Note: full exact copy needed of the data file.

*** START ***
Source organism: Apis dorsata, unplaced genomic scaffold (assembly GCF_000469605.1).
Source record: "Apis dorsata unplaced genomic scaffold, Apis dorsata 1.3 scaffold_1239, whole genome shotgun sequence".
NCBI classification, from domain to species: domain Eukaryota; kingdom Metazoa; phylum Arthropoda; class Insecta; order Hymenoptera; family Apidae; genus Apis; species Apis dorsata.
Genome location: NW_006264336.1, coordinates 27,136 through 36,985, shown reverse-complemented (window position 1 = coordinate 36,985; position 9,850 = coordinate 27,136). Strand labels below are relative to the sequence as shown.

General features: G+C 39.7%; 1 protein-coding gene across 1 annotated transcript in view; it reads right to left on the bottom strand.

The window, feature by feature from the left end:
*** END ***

Source organism: Apis dorsata, unplaced genomic scaffold (assembly GCF_000469605.1).
Source record: "Apis dorsata unplaced genomic scaffold, Apis dorsata 1.3 scaffold_1239, whole genome shotgun sequence".
NCBI classification, from domain to species: domain Eukaryota; kingdom Metazoa; phylum Arthropoda; class Insecta; order Hymenoptera; family Apidae; genus Apis; species Apis dorsata.
Genome location: NW_006264336.1, coordinates 27,136 through 36,985, shown reverse-complemented (window position 1 = coordinate 36,985; position 9,850 = coordinate 27,136). Strand labels below are relative to the sequence as shown.

General features: G+C 39.7%; 1 protein-coding gene across 1 annotated transcript in view; it reads right to left on the bottom strand.

The window, feature by feature from the left end: